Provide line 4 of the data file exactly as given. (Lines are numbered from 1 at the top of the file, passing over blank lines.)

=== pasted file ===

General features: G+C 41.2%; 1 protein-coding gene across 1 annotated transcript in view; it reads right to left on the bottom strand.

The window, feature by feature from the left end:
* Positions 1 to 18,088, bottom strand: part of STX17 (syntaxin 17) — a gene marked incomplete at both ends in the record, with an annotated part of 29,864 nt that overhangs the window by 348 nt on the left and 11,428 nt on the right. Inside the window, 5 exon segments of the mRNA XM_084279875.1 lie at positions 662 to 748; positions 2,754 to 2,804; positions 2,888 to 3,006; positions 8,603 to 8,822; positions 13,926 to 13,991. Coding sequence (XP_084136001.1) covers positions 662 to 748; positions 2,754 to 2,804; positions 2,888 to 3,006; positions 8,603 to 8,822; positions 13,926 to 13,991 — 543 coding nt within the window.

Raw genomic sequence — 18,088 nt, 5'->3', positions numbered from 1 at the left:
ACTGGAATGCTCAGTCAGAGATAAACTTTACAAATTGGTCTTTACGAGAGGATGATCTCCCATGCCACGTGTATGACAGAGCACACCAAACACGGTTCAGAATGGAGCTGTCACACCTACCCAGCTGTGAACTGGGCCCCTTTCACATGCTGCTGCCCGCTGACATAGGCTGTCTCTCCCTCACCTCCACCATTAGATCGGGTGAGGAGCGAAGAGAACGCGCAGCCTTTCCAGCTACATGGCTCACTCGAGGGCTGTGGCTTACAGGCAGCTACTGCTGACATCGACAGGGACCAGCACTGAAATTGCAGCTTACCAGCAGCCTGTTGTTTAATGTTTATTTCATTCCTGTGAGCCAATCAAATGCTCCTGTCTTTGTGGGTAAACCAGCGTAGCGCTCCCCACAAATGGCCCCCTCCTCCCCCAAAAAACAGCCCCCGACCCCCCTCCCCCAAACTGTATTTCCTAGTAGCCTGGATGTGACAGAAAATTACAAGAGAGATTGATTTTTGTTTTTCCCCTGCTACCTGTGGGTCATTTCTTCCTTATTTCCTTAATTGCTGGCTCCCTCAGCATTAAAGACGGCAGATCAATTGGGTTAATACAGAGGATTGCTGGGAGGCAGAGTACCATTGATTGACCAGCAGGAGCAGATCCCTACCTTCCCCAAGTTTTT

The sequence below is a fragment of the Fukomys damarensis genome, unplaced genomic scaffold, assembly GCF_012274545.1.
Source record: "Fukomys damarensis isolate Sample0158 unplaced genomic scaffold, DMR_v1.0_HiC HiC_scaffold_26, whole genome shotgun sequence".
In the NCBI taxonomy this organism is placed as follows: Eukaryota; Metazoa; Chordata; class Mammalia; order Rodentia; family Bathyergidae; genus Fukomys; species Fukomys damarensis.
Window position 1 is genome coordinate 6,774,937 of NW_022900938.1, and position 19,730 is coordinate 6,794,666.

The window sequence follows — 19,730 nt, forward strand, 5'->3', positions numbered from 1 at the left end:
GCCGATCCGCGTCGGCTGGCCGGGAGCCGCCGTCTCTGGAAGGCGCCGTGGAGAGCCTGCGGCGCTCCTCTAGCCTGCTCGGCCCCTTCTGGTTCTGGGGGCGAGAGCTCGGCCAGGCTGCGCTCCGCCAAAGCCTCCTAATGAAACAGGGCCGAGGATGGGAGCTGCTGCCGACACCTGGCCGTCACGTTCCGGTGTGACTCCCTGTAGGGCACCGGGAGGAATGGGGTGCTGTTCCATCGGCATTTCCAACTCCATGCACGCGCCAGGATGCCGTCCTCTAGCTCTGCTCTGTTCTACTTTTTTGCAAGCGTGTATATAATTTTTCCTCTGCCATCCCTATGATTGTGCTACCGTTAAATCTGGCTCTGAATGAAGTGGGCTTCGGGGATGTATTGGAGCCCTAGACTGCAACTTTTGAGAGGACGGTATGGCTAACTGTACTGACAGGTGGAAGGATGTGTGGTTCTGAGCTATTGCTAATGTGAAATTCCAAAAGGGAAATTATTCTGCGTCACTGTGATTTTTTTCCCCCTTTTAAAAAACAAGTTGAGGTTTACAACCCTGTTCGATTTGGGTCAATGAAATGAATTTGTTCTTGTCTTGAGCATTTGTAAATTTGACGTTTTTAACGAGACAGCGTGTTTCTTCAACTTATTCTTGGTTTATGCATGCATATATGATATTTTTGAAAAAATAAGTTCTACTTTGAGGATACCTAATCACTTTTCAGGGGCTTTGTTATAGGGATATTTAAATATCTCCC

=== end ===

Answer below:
Raw genomic sequence — 18,088 nt, 5'->3', positions numbered from 1 at the left: